12. UK spy chiefs emerge from shadows to blast Edward Snowden
Iain Lobban, the director of GCHQ, Britain's electronic eavesdropping agency, told lawmakers that intelligence chiefs were "actively considering" whether more information should now be shared with the public as a result.
Visibly emotional, he argued however that "certain methods" should remain secret and cited what he said were specific examples where the Snowden data leaks had harmed Britain's national security.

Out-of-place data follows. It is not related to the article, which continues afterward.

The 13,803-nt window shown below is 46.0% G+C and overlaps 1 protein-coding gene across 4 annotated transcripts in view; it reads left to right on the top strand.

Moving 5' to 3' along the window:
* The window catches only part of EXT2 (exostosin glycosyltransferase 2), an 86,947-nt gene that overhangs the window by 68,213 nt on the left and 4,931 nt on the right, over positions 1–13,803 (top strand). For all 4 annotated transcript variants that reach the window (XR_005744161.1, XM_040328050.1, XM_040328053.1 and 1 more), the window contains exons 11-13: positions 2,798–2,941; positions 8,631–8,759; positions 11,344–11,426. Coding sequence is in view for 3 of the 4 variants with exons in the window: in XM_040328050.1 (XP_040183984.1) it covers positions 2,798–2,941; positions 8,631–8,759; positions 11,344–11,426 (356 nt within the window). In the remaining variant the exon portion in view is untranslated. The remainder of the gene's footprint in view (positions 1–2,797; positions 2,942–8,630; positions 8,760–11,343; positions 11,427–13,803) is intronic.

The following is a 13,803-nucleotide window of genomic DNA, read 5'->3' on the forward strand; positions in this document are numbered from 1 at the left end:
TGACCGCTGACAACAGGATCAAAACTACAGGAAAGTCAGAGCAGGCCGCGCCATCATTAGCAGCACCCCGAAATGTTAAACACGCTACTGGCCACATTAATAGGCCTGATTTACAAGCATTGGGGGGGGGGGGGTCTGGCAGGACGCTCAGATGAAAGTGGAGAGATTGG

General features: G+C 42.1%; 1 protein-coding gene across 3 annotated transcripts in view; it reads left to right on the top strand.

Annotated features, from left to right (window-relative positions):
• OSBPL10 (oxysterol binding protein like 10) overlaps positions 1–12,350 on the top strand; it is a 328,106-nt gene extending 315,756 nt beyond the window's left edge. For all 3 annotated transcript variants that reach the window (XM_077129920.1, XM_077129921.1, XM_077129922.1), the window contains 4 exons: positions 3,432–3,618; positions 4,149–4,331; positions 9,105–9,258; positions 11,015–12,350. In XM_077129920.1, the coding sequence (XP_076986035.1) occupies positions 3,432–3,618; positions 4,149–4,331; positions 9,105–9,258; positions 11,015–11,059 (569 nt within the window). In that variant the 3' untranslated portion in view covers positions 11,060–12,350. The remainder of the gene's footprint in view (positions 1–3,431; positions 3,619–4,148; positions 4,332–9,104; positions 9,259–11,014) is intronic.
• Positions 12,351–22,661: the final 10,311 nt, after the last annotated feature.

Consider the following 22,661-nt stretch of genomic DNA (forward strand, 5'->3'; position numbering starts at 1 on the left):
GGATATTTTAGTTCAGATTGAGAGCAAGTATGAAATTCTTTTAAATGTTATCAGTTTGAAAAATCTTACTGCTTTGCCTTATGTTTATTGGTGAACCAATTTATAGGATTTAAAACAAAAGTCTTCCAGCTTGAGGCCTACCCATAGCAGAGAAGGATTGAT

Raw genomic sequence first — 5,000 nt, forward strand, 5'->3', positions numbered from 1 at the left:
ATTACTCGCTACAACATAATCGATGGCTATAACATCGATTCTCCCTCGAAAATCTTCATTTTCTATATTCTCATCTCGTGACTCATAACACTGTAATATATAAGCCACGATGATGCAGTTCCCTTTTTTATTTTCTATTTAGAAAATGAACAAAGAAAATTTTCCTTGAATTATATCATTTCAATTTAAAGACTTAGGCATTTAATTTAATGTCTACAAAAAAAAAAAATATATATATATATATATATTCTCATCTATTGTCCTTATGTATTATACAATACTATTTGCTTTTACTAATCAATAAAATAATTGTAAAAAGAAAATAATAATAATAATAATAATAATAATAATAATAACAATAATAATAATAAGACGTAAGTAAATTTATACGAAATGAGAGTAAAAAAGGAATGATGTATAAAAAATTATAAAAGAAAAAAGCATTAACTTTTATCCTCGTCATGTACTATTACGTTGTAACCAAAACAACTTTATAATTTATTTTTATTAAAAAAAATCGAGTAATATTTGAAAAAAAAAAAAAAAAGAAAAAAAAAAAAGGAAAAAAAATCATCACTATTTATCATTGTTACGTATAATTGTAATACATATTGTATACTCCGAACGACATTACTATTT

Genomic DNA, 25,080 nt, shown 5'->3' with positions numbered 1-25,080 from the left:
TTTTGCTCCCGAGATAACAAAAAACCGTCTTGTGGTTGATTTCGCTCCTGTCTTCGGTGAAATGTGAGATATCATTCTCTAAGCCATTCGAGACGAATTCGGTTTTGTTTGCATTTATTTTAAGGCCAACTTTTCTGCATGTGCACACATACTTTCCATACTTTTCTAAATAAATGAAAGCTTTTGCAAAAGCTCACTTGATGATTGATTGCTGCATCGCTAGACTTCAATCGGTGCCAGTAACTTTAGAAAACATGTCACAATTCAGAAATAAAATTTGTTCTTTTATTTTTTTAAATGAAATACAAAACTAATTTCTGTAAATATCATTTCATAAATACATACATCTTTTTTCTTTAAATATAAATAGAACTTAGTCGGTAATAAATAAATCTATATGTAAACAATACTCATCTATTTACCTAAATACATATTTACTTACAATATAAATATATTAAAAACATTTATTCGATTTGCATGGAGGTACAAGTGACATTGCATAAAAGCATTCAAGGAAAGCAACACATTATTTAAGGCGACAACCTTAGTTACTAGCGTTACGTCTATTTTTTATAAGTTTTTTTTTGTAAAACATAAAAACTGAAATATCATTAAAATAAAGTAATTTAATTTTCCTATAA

"We've seen terrorist groups in the Middle East, in Afghanistan and elsewhere in south Asia discussing the revelations in specific terms," he said.
"We have actually seen chat around specific terrorist groups who, even close to home, discuss how to avoid what they now perceive to be vulnerable communications methods, or how to select communications which they now perceive not to be exploitable."